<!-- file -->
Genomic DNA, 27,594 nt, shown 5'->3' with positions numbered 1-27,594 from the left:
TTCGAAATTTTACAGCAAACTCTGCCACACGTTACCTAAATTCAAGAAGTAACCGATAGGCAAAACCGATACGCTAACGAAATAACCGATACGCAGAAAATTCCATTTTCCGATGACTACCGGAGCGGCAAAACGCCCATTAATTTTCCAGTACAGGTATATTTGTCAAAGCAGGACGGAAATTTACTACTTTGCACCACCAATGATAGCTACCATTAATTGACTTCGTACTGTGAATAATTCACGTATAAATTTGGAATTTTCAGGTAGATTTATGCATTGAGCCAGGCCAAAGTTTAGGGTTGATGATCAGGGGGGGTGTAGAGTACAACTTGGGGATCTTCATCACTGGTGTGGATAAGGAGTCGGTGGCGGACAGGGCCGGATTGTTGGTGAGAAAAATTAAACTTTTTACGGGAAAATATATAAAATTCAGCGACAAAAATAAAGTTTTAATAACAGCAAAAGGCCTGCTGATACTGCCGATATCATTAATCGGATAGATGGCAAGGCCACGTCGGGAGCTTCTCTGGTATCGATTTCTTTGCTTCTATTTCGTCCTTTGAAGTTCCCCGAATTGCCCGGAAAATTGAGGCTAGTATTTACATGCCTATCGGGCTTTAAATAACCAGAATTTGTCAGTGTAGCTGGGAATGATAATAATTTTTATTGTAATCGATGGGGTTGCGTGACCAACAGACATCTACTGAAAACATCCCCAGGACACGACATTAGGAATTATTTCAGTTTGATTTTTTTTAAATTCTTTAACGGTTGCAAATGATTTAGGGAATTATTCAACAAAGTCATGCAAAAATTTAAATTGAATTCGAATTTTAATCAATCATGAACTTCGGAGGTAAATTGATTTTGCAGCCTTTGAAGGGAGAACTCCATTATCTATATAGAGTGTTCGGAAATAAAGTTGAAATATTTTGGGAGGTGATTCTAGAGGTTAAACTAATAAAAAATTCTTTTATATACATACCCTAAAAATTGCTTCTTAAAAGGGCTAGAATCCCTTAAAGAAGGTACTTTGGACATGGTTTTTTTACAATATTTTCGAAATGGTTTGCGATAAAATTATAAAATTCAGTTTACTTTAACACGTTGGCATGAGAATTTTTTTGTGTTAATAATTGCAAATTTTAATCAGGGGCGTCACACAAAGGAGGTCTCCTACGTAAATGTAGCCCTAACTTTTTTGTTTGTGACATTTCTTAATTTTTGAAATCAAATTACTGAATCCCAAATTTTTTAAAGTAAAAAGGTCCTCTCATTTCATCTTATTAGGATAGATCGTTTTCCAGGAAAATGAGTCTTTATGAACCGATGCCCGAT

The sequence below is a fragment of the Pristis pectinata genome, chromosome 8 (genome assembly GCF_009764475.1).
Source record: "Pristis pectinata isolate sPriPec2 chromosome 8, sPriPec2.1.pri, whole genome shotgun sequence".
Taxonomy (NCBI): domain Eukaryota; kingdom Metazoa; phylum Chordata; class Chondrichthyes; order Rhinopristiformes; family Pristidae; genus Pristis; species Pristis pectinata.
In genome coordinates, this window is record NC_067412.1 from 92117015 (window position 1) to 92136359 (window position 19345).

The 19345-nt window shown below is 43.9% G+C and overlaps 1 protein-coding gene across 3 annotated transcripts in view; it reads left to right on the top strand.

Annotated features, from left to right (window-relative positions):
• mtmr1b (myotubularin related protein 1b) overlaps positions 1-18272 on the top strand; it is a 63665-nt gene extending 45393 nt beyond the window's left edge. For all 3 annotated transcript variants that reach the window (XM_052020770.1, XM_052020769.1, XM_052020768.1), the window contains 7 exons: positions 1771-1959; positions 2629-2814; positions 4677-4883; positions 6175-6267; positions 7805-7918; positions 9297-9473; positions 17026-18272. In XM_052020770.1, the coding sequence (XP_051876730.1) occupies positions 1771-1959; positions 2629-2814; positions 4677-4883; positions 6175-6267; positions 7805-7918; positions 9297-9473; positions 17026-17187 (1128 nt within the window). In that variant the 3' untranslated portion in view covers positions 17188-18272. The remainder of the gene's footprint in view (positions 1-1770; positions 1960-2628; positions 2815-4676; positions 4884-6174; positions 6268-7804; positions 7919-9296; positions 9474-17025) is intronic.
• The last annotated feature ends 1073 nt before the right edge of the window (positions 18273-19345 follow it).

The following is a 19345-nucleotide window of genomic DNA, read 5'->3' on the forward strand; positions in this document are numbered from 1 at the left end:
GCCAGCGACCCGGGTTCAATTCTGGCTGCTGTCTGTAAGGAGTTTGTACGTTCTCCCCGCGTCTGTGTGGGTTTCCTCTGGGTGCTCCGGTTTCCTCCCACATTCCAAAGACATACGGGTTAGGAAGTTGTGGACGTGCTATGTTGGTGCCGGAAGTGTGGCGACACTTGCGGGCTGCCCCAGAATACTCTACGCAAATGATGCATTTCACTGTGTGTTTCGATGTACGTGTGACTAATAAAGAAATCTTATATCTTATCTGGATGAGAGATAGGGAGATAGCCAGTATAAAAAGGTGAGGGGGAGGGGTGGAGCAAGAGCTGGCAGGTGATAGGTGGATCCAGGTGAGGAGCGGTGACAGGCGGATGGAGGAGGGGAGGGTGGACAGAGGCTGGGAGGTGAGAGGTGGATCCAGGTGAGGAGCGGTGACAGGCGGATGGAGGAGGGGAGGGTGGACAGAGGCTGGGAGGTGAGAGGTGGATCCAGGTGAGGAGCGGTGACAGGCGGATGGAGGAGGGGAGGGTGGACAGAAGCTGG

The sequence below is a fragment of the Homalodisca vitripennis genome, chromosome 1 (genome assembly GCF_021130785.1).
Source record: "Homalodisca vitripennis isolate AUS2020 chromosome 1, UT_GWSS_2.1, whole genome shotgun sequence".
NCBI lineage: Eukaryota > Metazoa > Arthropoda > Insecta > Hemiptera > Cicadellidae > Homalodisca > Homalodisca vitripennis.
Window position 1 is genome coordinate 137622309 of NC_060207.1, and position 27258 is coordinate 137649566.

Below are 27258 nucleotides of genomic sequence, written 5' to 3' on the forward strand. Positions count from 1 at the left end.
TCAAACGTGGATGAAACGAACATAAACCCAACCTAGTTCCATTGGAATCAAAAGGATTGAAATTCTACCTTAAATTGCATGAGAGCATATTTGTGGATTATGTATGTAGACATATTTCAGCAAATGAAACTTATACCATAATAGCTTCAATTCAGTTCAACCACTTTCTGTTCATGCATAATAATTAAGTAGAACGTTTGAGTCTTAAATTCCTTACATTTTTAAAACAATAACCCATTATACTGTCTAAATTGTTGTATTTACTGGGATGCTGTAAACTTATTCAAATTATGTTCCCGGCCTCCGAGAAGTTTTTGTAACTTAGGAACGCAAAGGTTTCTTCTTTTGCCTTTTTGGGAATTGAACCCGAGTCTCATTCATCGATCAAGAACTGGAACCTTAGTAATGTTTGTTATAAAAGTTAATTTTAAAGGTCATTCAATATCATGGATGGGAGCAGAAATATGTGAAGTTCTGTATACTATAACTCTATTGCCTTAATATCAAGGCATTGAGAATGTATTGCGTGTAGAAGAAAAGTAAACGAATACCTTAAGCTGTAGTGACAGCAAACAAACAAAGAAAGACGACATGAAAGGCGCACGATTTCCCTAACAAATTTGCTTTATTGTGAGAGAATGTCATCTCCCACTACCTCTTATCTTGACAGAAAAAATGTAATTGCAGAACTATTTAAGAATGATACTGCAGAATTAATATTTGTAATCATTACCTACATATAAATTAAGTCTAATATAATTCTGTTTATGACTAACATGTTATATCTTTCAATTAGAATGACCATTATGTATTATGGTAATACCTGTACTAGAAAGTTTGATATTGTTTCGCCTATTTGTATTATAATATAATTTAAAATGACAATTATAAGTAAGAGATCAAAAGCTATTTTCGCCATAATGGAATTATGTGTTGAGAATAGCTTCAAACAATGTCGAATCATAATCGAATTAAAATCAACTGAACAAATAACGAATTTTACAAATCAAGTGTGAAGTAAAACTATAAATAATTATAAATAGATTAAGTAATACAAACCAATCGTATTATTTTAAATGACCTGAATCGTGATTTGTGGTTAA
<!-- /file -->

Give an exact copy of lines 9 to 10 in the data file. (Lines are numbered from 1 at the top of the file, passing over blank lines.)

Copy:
• mtmr1b (myotubularin related protein 1b) overlaps positions 1-18272 on the top strand; it is a 63665-nt gene extending 45393 nt beyond the window's left edge. For all 3 annotated transcript variants that reach the window (XM_052020770.1, XM_052020769.1, XM_052020768.1), the window contains 7 exons: positions 1771-1959; positions 2629-2814; positions 4677-4883; positions 6175-6267; positions 7805-7918; positions 9297-9473; positions 17026-18272. In XM_052020770.1, the coding sequence (XP_051876730.1) occupies positions 1771-1959; positions 2629-2814; positions 4677-4883; positions 6175-6267; positions 7805-7918; positions 9297-9473; positions 17026-17187 (1128 nt within the window). In that variant the 3' untranslated portion in view covers positions 17188-18272. The remainder of the gene's footprint in view (positions 1-1770; positions 1960-2628; positions 2815-4676; positions 4884-6174; positions 6268-7804; positions 7919-9296; positions 9474-17025) is intronic.
• The last annotated feature ends 1073 nt before the right edge of the window (positions 18273-19345 follow it).